Engaging in due diligence of a proposed Foreign Business Partner is but one of the many steps required to approve a person or entity who will represent your Company overseas, thereby creating a FCPA exposure. However, there are additional steps which you should employ internally in the Foreign Business Partner review process, some of which have been discussed above. Strong compliance terms and conditions are critical for the management of the relationship going forward. The Foreign Business Partner Review Committee must certify that the appropriate terms and conditions are in place to protect against a FCPA compliance violation and, should one occur, your Company can extricate itself immediately from doing business with such a a Foreign Business Partner instead of vendor.

This publication contains general information only and is based on the experiences and research of the author. The author is not, by means of this publication, rendering business, legal advice, or other professional advice or services. This publication is not a substitute for such legal advice or services, nor should it be used as a basis for any decision or action that may affect your business. Before making any decision or taking any action that may affect your business, you should consult a qualified legal advisor. The author, his affiliates, and related entities shall not be responsible for any loss sustained by any person or entity that relies on this publication. The author can be reached at tfox@tfoxlaw.com.

© Thomas R. Fox, 2010

March 1, 2010


A recent benchmarking survey of Third Party Codes of Conduct was conducted by the Society of Corporate Compliance and Ethics (SCCE) and reported on by Rebecca Walker. The findings indicated that a majority of companies with an otherwise robust compliance program do not extend this to third parties with which they conduct business. The findings revealed the following: 53% of companies do not disseminate their internal codes of conduct to third parties; only 26% require third parties to certify to their own codes; and just 17% of the respondents have any third party codes of conduct.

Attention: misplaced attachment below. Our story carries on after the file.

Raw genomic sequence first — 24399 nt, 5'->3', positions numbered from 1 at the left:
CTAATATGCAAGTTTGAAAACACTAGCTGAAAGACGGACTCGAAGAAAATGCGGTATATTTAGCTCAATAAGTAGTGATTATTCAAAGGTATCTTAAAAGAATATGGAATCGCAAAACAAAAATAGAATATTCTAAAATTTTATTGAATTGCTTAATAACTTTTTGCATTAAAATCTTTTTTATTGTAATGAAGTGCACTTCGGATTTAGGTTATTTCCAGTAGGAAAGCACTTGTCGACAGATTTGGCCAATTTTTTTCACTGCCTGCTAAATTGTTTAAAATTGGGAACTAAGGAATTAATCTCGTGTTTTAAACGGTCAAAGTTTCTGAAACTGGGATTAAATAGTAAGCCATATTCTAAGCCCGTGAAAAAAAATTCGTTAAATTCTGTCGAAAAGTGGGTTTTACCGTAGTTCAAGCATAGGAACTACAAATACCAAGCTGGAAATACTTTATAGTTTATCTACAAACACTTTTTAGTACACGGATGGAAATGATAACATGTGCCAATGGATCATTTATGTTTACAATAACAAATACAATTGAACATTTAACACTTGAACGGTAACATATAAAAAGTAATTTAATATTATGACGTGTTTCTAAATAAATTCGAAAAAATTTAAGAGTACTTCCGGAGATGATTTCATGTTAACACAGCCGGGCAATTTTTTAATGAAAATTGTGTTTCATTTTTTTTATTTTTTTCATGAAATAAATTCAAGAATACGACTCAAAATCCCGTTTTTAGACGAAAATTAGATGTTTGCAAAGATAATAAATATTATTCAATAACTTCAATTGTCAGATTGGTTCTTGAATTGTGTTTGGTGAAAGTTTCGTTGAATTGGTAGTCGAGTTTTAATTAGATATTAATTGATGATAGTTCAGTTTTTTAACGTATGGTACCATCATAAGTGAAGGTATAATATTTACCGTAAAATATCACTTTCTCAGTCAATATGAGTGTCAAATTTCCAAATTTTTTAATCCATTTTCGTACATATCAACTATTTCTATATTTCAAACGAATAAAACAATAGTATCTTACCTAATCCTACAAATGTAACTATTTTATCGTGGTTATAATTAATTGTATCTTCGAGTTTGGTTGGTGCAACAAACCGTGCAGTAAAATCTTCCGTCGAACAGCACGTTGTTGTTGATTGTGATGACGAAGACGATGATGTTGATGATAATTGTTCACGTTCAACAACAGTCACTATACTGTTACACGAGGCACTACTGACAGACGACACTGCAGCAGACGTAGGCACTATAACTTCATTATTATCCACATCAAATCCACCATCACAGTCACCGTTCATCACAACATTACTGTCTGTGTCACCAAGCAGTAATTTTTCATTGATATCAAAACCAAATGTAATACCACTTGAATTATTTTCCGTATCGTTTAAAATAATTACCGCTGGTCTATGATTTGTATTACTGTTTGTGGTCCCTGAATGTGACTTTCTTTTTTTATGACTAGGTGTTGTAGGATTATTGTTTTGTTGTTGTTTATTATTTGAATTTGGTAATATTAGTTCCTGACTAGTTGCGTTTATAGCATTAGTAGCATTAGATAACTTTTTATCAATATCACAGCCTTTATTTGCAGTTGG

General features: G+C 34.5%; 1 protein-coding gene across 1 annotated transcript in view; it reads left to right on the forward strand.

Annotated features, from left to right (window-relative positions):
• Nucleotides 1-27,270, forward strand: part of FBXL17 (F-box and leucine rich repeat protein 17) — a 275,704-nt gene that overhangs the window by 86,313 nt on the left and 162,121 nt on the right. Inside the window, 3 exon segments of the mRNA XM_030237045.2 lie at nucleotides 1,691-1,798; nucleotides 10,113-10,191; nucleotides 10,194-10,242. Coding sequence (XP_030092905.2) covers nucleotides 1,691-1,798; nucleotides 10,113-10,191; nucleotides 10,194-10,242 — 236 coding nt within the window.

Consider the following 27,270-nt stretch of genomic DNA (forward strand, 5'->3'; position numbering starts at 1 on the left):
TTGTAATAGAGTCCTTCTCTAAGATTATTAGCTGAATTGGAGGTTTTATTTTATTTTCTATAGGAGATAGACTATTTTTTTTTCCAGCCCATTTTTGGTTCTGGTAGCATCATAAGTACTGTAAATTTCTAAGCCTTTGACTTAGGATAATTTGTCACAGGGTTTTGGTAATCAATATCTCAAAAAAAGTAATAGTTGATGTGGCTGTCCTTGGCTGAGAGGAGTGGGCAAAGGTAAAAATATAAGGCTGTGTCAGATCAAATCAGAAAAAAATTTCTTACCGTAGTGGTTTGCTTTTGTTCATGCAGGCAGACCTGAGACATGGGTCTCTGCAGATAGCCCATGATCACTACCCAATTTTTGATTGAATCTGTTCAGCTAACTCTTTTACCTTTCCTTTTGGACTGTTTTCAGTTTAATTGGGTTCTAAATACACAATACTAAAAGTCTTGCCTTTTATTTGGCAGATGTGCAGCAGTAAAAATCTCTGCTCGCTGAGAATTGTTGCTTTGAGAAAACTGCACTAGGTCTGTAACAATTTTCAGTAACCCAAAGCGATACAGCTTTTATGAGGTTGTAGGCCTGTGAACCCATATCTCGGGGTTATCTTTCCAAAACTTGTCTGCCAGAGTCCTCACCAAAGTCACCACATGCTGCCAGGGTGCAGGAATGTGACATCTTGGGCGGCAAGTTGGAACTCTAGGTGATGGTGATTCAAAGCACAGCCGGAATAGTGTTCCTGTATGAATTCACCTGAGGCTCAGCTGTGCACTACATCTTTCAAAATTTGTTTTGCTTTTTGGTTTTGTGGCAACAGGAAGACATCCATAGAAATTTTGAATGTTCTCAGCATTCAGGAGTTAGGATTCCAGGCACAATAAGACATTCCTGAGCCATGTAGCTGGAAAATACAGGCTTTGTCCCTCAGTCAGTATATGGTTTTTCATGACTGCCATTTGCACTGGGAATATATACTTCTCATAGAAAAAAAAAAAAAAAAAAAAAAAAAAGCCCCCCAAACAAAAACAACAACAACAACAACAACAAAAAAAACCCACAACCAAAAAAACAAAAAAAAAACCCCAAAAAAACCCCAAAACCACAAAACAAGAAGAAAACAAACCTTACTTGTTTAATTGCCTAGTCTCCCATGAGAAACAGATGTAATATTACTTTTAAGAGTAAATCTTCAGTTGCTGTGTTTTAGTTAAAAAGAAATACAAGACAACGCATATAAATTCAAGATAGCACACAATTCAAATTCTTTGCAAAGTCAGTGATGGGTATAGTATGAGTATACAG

For those companies which now desire to evaluate their third party business partners for Foreign Corrupt Practices Act (FCPA) compliance, how, and perhaps where, do they begin? The approach that appears to be gaining the most traction both with regulators and learned commentators is to develop a risk based approach to FCPA compliance. There is no specific Department of Justice (DOJ) guidance on any one specific process for a risk based compliance system. However, there is sufficient guidance in other FCPA and analogous compliance areas, such that direction can be provided to US and foreign companies in this area.

Writing in the FCPABlog, Scott Moritz of Daylight Forensic & Advisory suggested that a risk-based approach based upon the regulatory programs in Anti-Money Laundering (AML) governance. In the AML areas, the concept is that certain parties, including vendors, represent a higher compliance risk than others. Geography, nexus to government officials, business type, method of payment and dollar volume – are all risk indicators.

This risk-based approach was commented upon, favorably by the DOJ, in Release Opinion 08-02. In this Release Opinion the DOJ reviewed and approved Halliburton’s proposed acquisition of the UK entity Expro. The DOJ spoke directly to a risk based approach by that Halliburton had agreed to provide the following:

. . . a comprehensive, risk-based FCPA and anti-corruption due diligence work plan which will address, among other things, the use of agents and other third parties; commercial dealings with state-owned customers; any joint venture, teaming or consortium arrangements; customs and immigration matters; tax matters; and any government licenses and permits. Such work plan will organize the due diligence effort into high risk, medium risk, and lowest risk elements.

This risk-based approach has also been accepted by UK’s Financial Services Authority (FSA) in its settlement of the enforcement action against the insurance giant AON earlier this year. As a part of the settlement AON agreed to the following:

AON…designed and implemented a global anti-corruption policy … limiting the use of third parties … whose only service to AON is assisting it in the obtaining and retaining of business solely through client introductions in countries where the risk of corrupt practices is anything other than low. These jurisdictions are defined by reference to an internationally accepted corruption perceptions index. Any use of third parties not prohibited by the policy must be reviewed and approved in accordance with global anti-corruption protocols.

How does a company implement this guidance? Scott Moritz suggests that key to any risk-based approach is “the strategic use of information technology, tracking and sorting the critical elements — including risk-ranking, as well as enhanced due diligence and ongoing monitoring of high-risk parties proportionate to their risk profiles.”

The uses of a risk based compliance system can be myriad. The Release Opinion 08-02 system was in response to an international acquisition. Such systems can also be used to rank and assist in the evaluation of business partners or supply chain vendors. But, however such a system is used, the clear import from the DOJ, FSA and learned commentators is that some type of rational system should be put in place and followed.